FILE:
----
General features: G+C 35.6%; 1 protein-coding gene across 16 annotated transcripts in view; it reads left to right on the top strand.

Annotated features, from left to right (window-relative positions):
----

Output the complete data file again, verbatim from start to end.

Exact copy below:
General features: G+C 35.6%; 1 protein-coding gene across 16 annotated transcripts in view; it reads left to right on the top strand.

Annotated features, from left to right (window-relative positions):